Image Stabilization: Beating Jello
Modern camera drones are quite good at capturing aerial video, but they are still essentially cameras mounted on platforms that can move around violently during flight. In Chapter 1, we talked about the importance of vibration isolation, which reduces the amount of high-frequency shaking that reaches the camera sensor. Obviously, shaking a camera while recording video is not going to lead to great results, and even vibration that is too subtle for the human eye to see can lead to artifacts called jello that will ruin your video (FIGURE 4.2). To see examples of jello in aerial drone videos, do a YouTube search for drone jello.
FIGURE 4.2 An example of “jello” in an image captured from a vibrating camera
Luckily, good camera drones ship with effective vibration dampeners pre-installed and propellers that are pre-balanced from the factory. When flying in calm conditions, you should not see any jello in video, and in most cases, jello is caused by damaged propellers or problems resulting from a previous crash. If you see jello, inspect your motors to make sure they are not damaged, swap out or balance propellers, and make sure vibration dampeners are properly installed.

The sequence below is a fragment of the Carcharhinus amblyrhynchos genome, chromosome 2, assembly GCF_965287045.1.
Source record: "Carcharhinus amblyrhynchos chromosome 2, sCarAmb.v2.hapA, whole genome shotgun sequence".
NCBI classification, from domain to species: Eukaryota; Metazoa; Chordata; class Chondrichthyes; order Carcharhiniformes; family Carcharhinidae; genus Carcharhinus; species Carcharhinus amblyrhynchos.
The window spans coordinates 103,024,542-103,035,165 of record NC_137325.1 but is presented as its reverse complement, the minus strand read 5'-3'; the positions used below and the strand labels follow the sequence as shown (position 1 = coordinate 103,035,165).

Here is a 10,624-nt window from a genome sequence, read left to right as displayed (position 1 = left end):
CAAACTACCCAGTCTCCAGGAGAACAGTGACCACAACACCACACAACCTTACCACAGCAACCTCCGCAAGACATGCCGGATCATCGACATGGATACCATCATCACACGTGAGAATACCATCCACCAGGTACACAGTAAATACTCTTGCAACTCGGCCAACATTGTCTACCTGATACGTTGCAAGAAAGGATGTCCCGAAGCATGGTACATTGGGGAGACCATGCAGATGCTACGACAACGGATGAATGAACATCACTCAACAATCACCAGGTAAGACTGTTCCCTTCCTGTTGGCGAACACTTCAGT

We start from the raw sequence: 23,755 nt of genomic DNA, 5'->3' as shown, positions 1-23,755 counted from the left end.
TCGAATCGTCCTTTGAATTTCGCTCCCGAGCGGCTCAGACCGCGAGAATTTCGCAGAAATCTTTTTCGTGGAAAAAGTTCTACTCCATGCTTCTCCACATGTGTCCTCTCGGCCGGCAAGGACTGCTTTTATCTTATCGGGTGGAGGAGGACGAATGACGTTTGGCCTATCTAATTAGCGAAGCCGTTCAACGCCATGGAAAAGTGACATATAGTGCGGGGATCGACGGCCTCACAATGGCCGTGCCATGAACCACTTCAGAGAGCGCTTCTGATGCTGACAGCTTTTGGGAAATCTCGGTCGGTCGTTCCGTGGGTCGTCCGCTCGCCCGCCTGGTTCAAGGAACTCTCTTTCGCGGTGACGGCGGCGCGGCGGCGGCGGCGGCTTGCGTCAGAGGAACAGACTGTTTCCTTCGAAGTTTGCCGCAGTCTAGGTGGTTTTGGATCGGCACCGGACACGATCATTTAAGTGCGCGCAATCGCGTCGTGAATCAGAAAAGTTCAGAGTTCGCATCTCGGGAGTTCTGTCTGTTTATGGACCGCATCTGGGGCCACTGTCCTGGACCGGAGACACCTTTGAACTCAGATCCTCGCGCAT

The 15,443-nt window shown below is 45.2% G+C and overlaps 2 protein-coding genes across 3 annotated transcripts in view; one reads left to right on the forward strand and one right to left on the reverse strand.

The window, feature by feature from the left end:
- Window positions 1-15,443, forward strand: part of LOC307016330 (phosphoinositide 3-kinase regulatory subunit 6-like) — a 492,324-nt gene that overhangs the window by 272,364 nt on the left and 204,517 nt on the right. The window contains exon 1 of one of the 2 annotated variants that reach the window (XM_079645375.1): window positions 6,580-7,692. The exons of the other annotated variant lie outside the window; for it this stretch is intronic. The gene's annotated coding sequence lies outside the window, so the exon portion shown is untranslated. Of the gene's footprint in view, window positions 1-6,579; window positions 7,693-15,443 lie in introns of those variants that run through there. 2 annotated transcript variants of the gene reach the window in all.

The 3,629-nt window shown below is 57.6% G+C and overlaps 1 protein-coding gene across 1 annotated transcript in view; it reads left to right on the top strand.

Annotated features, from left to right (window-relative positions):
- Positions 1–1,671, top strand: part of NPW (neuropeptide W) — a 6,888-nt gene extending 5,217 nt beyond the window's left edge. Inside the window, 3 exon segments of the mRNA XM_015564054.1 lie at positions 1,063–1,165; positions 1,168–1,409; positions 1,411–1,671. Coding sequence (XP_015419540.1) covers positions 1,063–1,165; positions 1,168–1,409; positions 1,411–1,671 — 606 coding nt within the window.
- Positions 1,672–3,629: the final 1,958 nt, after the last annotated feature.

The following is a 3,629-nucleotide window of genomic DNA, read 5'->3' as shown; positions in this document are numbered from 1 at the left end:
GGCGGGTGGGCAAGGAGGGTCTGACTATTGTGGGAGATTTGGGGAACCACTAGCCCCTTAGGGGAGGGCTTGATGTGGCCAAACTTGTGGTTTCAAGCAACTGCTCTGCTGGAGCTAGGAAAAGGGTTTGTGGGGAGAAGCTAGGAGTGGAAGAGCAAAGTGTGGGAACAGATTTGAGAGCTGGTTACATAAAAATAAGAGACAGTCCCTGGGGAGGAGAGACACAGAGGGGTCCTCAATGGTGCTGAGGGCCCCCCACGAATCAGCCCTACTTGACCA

If you continue to see jello in your video even with a perfectly balanced camera drone, the vibration may result from environmental factors like wind. Gimbals and vibration dampeners are designed to withstand a certain amount of wind before they start to vibrate; the strength of a motor is a direct trade-off with weight, and manufacturers always have to strike a balance between stabilization strength and total weight.
In my own anecdotal experience, I’ve found that camera drones like the DJI Phantom 3 will not exhibit jello at maximum speed if there isn’t much wind. However, if the wind is blowing strongly (say, at 25 MPH or higher), a Phantom 3 may exhibit jello in its video if it is flying against the wind, both forward and backward. This is a bit confusing because a Phantom that is stationary against 35 MPH winds should be subjected to the same forces as a Phantom that is flying at 35 MPH in windless conditions. This confusion reflects how complex camera drone systems really are, and jello is just one of the potential issues that can occur if your camera drone is not properly tuned, either by a manufacturer or by a custom builder.